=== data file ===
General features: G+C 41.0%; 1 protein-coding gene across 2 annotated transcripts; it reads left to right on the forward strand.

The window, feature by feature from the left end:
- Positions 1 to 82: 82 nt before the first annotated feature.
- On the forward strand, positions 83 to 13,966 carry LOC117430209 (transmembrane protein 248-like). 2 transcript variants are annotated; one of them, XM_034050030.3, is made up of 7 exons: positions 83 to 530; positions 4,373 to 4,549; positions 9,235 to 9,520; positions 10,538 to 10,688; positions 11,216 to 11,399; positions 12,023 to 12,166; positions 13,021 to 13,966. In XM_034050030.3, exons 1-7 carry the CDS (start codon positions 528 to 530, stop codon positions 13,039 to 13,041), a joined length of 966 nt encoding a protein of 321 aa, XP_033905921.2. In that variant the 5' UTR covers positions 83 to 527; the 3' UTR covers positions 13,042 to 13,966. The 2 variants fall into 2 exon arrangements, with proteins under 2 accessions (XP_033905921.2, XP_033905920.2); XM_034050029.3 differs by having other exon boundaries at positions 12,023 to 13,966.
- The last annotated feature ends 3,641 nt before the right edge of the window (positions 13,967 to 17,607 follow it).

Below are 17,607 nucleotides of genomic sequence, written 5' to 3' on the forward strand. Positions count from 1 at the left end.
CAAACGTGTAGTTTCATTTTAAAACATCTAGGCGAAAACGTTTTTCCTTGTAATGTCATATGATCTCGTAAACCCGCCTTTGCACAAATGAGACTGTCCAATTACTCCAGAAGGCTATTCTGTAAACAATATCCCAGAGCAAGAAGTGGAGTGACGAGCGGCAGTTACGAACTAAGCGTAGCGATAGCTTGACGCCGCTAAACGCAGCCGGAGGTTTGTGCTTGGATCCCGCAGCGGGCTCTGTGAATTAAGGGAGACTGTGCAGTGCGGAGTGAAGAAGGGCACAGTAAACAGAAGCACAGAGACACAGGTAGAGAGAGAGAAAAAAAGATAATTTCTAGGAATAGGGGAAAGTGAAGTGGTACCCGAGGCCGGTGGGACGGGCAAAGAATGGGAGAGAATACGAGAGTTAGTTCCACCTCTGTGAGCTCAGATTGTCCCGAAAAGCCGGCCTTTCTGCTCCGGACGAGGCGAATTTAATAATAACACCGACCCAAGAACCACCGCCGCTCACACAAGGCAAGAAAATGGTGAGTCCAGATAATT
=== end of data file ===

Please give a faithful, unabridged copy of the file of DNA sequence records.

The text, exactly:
General features: G+C 41.0%; 1 protein-coding gene across 2 annotated transcripts; it reads left to right on the forward strand.

The window, feature by feature from the left end:
- Positions 1 to 82: 82 nt before the first annotated feature.
- On the forward strand, positions 83 to 13,966 carry LOC117430209 (transmembrane protein 248-like). 2 transcript variants are annotated; one of them, XM_034050030.3, is made up of 7 exons: positions 83 to 530; positions 4,373 to 4,549; positions 9,235 to 9,520; positions 10,538 to 10,688; positions 11,216 to 11,399; positions 12,023 to 12,166; positions 13,021 to 13,966. In XM_034050030.3, exons 1-7 carry the CDS (start codon positions 528 to 530, stop codon positions 13,039 to 13,041), a joined length of 966 nt encoding a protein of 321 aa, XP_033905921.2. In that variant the 5' UTR covers positions 83 to 527; the 3' UTR covers positions 13,042 to 13,966. The 2 variants fall into 2 exon arrangements, with proteins under 2 accessions (XP_033905921.2, XP_033905920.2); XM_034050029.3 differs by having other exon boundaries at positions 12,023 to 13,966.
- The last annotated feature ends 3,641 nt before the right edge of the window (positions 13,967 to 17,607 follow it).

Below are 17,607 nucleotides of genomic sequence, written 5' to 3' on the forward strand. Positions count from 1 at the left end.
CAAACGTGTAGTTTCATTTTAAAACATCTAGGCGAAAACGTTTTTCCTTGTAATGTCATATGATCTCGTAAACCCGCCTTTGCACAAATGAGACTGTCCAATTACTCCAGAAGGCTATTCTGTAAACAATATCCCAGAGCAAGAAGTGGAGTGACGAGCGGCAGTTACGAACTAAGCGTAGCGATAGCTTGACGCCGCTAAACGCAGCCGGAGGTTTGTGCTTGGATCCCGCAGCGGGCTCTGTGAATTAAGGGAGACTGTGCAGTGCGGAGTGAAGAAGGGCACAGTAAACAGAAGCACAGAGACACAGGTAGAGAGAGAGAAAAAAAGATAATTTCTAGGAATAGGGGAAAGTGAAGTGGTACCCGAGGCCGGTGGGACGGGCAAAGAATGGGAGAGAATACGAGAGTTAGTTCCACCTCTGTGAGCTCAGATTGTCCCGAAAAGCCGGCCTTTCTGCTCCGGACGAGGCGAATTTAATAATAACACCGACCCAAGAACCACCGCCGCTCACACAAGGCAAGAAAATGGTGAGTCCAGATAATT